The Non Development Of Sales Professionalism Is Still With Us

By | January 28, 2010

Why has selling changed so little over the last 20 years? When compared to other functions it still looks pretty similar to the 80s and in some organisations even further back than that, where as in Finance, Logistics, HR, Production etc you will see something very different.

The most striking thing about today’s’ selling is how amateur its approach still is. This is revealed in several significant ways:

  • The Sales Directors board report. Many still have no real robust forecasting model, a last minute ring round of sales managers who have been cajoling their sales teams for ‘the latest numbers’ is as good as it gets for many meetings. There is little programmed activity around pipeline analysis, scenario modelling or market tracking.
  • Improper use of CRM (Customer Relationship Management). Often it’s used simply as a recording mechanism to track what salespeople are doing rather than an integrated part of the value proposition.
  • The lack of effective performance management. With many sales organisations the ends still justify the means. If the salesperson delivers reasonable numbers – job done. Where is effective expectation management, a robust consequence model (covering good, bad and indifferent outcomes) and rich feedback mechanisms?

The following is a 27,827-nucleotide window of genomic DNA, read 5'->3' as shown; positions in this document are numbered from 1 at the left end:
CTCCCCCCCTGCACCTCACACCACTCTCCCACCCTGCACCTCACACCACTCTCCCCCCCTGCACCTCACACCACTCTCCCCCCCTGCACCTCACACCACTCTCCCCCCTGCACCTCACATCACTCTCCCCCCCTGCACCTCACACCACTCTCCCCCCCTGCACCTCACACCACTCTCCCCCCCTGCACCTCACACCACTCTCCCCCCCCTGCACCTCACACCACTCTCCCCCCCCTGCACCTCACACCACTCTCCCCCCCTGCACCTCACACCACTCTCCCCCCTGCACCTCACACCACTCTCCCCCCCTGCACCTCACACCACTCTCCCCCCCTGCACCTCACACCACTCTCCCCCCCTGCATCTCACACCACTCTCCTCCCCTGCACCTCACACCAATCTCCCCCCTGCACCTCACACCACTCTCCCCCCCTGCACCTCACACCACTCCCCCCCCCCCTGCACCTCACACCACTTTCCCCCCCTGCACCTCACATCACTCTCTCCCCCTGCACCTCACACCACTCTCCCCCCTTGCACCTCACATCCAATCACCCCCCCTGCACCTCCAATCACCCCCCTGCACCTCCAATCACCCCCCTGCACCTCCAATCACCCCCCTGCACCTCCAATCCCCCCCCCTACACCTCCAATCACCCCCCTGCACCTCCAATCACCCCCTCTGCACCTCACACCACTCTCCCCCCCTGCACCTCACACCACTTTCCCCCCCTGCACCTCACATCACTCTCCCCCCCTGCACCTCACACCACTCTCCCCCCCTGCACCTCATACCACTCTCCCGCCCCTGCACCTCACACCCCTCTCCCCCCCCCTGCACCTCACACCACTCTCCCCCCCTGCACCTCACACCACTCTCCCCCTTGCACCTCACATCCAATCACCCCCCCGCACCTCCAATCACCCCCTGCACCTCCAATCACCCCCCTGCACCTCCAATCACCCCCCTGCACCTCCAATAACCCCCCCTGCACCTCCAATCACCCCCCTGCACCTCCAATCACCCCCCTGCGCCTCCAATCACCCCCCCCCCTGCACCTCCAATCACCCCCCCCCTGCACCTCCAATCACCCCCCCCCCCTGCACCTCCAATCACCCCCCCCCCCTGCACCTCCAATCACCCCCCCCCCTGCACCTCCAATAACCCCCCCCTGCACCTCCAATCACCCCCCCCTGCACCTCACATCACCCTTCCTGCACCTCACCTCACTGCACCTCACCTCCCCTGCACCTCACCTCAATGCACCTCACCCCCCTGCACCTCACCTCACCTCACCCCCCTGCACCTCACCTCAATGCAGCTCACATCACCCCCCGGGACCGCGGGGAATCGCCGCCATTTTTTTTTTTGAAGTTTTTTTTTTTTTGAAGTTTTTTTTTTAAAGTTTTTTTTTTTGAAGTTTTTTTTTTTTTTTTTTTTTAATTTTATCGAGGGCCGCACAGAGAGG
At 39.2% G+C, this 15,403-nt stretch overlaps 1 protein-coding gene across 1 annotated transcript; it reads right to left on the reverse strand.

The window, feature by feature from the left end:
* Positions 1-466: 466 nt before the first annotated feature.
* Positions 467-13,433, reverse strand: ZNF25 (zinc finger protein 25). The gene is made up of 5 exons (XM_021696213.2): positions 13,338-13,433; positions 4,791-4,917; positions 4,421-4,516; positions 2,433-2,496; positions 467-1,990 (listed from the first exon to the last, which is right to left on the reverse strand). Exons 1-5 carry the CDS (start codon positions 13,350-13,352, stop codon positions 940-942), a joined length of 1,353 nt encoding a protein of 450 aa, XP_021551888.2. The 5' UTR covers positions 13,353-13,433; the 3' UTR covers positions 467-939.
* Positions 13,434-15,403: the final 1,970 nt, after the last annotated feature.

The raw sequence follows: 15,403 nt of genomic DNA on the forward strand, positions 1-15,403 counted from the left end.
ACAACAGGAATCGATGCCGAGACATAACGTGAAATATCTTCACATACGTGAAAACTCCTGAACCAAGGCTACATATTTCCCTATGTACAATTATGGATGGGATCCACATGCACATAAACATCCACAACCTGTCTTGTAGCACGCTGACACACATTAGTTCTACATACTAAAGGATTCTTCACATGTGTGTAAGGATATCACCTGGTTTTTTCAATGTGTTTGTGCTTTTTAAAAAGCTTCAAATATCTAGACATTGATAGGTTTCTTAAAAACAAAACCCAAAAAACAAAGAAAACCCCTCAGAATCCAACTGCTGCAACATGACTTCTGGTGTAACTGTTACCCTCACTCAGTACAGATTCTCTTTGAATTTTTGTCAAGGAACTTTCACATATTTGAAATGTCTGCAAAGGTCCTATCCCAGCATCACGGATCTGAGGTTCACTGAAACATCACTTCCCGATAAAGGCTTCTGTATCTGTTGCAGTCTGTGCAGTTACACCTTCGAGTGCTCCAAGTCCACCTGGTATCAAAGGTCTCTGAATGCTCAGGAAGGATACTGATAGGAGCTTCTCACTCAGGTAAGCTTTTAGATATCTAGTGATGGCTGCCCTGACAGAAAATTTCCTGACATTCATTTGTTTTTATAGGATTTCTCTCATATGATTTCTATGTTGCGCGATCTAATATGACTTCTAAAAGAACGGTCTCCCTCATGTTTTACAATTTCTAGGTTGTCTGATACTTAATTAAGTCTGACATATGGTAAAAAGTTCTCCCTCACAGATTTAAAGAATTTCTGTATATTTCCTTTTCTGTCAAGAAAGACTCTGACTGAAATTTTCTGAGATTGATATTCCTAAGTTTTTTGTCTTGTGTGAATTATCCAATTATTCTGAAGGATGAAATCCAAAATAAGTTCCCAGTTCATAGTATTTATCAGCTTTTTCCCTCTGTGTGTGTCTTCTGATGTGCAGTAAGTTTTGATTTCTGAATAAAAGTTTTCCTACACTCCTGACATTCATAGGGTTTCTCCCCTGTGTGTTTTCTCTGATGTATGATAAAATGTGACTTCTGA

• Target setting is still seen as a war of attrition between the sales person and the sales manager, with very little authentic dialogue. It’s very common to see management almost desperate to find commitment in their teams when in reality they are lucky if they have even achieved compliance. It’s still common to find salespeople with an emotional investment in proving to their management why their numbers are not going to be achieved rather than the opposite.
  • The lack of professionalism around sales recruiting and on-boarding. ‘I can pick ‘em, let’s give her/him a go’ is still a sentiment heard in sales functions. Little use of competencies, structured interview techniques, assessment centres or psychometric support.

We’re not suggesting all these faults exist in the same sales organisation, but in many at least one of these amateur approaches is still seen as the norm.

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